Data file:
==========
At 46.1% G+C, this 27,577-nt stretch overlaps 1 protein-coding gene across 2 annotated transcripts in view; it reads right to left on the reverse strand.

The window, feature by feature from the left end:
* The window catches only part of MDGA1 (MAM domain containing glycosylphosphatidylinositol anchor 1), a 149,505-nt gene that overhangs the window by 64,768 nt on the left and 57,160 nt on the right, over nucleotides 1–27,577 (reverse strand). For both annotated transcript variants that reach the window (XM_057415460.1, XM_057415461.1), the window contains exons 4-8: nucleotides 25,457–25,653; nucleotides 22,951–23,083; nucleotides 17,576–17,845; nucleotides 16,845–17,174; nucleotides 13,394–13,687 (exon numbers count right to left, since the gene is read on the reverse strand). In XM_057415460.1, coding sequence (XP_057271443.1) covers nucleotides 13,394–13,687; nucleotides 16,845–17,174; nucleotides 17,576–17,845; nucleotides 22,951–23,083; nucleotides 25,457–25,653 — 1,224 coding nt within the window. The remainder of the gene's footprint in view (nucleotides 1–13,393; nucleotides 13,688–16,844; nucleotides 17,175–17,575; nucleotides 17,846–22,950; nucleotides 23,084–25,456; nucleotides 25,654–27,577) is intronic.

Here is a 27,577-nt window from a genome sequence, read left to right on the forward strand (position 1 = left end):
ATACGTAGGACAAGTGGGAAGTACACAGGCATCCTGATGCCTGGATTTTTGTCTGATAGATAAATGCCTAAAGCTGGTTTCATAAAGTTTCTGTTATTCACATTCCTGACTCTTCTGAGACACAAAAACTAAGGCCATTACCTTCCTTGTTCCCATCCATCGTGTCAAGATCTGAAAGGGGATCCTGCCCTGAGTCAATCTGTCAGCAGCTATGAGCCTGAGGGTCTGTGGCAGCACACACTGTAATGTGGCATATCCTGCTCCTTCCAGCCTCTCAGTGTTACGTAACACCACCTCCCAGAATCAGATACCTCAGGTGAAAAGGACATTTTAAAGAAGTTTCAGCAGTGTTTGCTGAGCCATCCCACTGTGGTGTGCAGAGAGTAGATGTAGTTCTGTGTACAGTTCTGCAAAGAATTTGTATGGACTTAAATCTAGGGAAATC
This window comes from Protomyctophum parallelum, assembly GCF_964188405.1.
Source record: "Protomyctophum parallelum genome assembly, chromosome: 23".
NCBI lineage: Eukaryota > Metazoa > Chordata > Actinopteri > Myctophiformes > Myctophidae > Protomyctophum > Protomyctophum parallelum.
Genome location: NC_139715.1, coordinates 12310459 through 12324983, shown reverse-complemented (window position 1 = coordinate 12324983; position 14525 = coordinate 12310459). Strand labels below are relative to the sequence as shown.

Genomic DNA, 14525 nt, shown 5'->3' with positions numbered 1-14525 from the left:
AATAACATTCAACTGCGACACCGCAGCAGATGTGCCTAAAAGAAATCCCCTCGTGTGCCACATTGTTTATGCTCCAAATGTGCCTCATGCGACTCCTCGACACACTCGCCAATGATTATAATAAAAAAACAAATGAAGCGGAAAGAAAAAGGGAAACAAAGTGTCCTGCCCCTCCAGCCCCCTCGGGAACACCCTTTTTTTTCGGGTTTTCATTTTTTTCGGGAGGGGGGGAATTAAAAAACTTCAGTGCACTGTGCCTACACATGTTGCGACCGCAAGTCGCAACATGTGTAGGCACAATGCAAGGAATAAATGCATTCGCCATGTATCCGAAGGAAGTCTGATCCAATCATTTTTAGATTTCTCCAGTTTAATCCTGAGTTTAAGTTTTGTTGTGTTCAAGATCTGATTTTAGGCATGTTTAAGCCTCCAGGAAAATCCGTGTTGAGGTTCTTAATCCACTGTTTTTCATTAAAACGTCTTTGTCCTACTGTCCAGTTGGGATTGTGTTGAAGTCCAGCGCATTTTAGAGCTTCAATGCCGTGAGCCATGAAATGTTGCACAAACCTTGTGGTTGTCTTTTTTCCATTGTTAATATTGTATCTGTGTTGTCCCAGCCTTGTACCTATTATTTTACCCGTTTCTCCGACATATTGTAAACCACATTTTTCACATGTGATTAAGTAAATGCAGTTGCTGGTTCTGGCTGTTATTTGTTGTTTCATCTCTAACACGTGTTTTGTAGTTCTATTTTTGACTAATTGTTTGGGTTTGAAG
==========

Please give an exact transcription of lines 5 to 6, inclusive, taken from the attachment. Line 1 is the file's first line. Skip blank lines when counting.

ATACGTAGGACAAGTGGGAAGTACACAGGCATCCTGATGCCTGGATTTTTGTCTGATAGATAAATGCCTAAAGCTGGTTTCATAAAGTTTCTGTTATTCACATTCCTGACTCTTCTGAGACACAAAAACTAAGGCCATTACCTTCCTTGTTCCCATCCATCGTGTCAAGATCTGAAAGGGGATCCTGCCCTGAGTCAATCTGTCAGCAGCTATGAGCCTGAGGGTCTGTGGCAGCACACACTGTAATGTGGCATATCCTGCTCCTTCCAGCCTCTCAGTGTTACGTAACACCACCTCCCAGAATCAGATACCTCAGGTGAAAAGGACATTTTAAAGAAGTTTCAGCAGTGTTTGCTGAGCCATCCCACTGTGGTGTGCAGAGAGTAGATGTAGTTCTGTGTACAGTTCTGCAAAGAATTTGTATGGACTTAAATCTAGGGAAATC
This window comes from Protomyctophum parallelum, assembly GCF_964188405.1.